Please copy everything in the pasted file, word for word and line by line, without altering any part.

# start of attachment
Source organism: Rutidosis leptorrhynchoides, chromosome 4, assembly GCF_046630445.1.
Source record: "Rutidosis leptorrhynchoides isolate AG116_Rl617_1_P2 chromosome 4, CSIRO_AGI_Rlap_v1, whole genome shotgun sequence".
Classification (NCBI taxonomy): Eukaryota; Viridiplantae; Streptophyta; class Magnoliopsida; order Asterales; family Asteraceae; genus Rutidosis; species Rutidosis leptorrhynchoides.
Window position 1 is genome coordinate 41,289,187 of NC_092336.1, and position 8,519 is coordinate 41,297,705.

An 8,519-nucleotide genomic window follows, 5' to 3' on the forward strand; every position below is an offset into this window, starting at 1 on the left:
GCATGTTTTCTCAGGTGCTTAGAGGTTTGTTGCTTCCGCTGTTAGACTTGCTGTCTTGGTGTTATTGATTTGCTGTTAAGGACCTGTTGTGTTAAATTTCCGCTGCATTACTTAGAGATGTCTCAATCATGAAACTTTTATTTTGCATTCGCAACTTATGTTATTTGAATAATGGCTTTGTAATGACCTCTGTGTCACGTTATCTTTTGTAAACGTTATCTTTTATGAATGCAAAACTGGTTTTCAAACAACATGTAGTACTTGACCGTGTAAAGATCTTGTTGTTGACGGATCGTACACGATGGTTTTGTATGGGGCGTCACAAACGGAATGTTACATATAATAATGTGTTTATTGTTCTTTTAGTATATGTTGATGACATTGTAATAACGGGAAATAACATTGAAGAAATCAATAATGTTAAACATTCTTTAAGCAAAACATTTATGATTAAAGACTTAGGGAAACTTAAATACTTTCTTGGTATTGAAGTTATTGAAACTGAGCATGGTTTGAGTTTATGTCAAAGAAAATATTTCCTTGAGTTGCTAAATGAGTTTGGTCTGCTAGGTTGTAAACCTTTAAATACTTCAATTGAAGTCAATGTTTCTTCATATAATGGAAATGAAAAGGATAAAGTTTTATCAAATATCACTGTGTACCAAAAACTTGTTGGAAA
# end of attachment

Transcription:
Source organism: Rutidosis leptorrhynchoides, chromosome 4, assembly GCF_046630445.1.
Source record: "Rutidosis leptorrhynchoides isolate AG116_Rl617_1_P2 chromosome 4, CSIRO_AGI_Rlap_v1, whole genome shotgun sequence".
Classification (NCBI taxonomy): Eukaryota; Viridiplantae; Streptophyta; class Magnoliopsida; order Asterales; family Asteraceae; genus Rutidosis; species Rutidosis leptorrhynchoides.
Window position 1 is genome coordinate 41,289,187 of NC_092336.1, and position 8,519 is coordinate 41,297,705.

An 8,519-nucleotide genomic window follows, 5' to 3' on the forward strand; every position below is an offset into this window, starting at 1 on the left:
GCATGTTTTCTCAGGTGCTTAGAGGTTTGTTGCTTCCGCTGTTAGACTTGCTGTCTTGGTGTTATTGATTTGCTGTTAAGGACCTGTTGTGTTAAATTTCCGCTGCATTACTTAGAGATGTCTCAATCATGAAACTTTTATTTTGCATTCGCAACTTATGTTATTTGAATAATGGCTTTGTAATGACCTCTGTGTCACGTTATCTTTTGTAAACGTTATCTTTTATGAATGCAAAACTGGTTTTCAAACAACATGTAGTACTTGACCGTGTAAAGATCTTGTTGTTGACGGATCGTACACGATGGTTTTGTATGGGGCGTCACAAACGGAATGTTACATATAATAATGTGTTTATTGTTCTTTTAGTATATGTTGATGACATTGTAATAACGGGAAATAACATTGAAGAAATCAATAATGTTAAACATTCTTTAAGCAAAACATTTATGATTAAAGACTTAGGGAAACTTAAATACTTTCTTGGTATTGAAGTTATTGAAACTGAGCATGGTTTGAGTTTATGTCAAAGAAAATATTTCCTTGAGTTGCTAAATGAGTTTGGTCTGCTAGGTTGTAAACCTTTAAATACTTCAATTGAAGTCAATGTTTCTTCATATAATGGAAATGAAAAGGATAAAGTTTTATCAAATATCACTGTGTACCAAAAACTTGTTGGAAA